Shawn Crites uses tool palettes to standardize his text styles.
"One of the things that has helped me with text insertion into drawings is tool palettes. I have a palette tab named Text. Any name can be used - such as Annotation. I chose to differentiate from the Dims palette tab that I have for dimension styles -- another tremendously helpful palette tab.
"Palettes can retrieve their information from a common directory or a drawing. I've chosen to use a master drawing for my palettes that has named layouts corresponding to the palette tab that uses it. The Text layout in this case contains text objects with the different styles that I commonly use. This drawing must remain in a common search path as a resource for the palette to pull style information from.
"To bring the text objects into the palette tab (once you create a blank palette tab) simply drag the text object onto the palette. Once there right click on the new command that you just placed in the palette and choose properties. You will see that the proper command string and text style will already be called out. Customize to your liking with a unique name for your command and set other settings such as layer, color, linetype, etc. Whatever layer your text is on in the master drawing will be automatically applied as the insertion layer for the text in the palette command. This may be reset to a layer in the current drawing using a drop-down selection. If a layer other than Use Current is chosen, the layer will be automatically created if necessary upon selection of the palette command.
"Blocks with a text object in them may be created and placed in the palette having insertion points that differ from those available with text justification alone. This would allow the text to be placed with reference to another object using the blocks insertion point. The block can then be exploded and the text edited for content. One could also put a block of Mtext with predefined formatting so that titled and numbered notes would be easier to create. A custom predefined stamp block of text could be another idea.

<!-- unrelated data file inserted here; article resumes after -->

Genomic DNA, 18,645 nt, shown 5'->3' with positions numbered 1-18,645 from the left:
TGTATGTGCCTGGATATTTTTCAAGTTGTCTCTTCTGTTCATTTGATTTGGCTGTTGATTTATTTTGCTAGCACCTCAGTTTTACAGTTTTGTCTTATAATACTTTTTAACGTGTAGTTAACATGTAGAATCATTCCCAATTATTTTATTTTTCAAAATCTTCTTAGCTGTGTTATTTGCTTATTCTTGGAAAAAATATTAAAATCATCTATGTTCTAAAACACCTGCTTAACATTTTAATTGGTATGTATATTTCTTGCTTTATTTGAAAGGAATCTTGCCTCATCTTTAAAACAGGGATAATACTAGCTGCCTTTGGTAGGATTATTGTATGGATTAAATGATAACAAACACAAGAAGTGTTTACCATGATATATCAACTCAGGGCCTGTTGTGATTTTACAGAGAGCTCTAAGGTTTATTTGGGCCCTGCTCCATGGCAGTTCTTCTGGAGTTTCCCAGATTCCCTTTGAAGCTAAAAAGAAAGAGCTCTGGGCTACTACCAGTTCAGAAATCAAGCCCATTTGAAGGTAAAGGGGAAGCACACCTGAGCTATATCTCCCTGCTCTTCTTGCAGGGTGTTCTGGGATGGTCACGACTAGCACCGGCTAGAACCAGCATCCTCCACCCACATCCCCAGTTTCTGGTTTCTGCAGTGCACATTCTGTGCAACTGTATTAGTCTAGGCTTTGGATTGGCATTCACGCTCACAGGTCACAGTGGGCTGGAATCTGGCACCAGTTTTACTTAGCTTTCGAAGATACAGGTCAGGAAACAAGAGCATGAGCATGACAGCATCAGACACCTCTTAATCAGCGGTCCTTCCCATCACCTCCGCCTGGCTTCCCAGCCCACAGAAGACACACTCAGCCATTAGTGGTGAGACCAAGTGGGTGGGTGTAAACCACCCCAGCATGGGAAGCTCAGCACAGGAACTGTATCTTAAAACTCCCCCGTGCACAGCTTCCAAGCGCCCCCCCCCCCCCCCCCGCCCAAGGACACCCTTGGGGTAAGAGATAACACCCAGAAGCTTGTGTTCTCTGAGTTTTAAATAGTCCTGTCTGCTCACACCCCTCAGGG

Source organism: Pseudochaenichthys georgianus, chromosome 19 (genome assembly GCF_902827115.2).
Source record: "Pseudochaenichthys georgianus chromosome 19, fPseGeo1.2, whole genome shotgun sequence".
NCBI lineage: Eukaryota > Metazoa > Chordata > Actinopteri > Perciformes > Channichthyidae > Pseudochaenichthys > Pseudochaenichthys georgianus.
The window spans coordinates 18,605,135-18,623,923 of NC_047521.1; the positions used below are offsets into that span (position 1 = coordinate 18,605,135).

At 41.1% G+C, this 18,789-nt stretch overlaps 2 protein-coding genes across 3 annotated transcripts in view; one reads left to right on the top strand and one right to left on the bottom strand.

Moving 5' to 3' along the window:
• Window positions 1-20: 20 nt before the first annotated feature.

"The Palette command icons may be customized also if you want to give your individual text commands more visual distinction."
Notes from Cadalyst Tip Patrol: Great tip. Tool palettes are very easy to generate and then to use. You can use them to ensure that users are all creating the same type of text in your company. This will help to make sure text has the proper font, size, and other stylings. If you do as the tipster suggests, keep the objects the palettes are referencing in one central file. It is very easy to update the standard and every user on your network. If you need to make sure everyone is using the Simplex font instead of Arial, change the text objects in your master file. That way when a new file is started, everyone will be using the proper text style. Be careful, though. If that object is already inserted in your drawing and you update the master, you have to manually insert the new standard and overwrite the one already in the file. Tool palettes look inside the drawing first for any particular style, or block that you are telling it to insert. If it can’t find it in the drawing it will go to the referenced file (the master file) for what you need.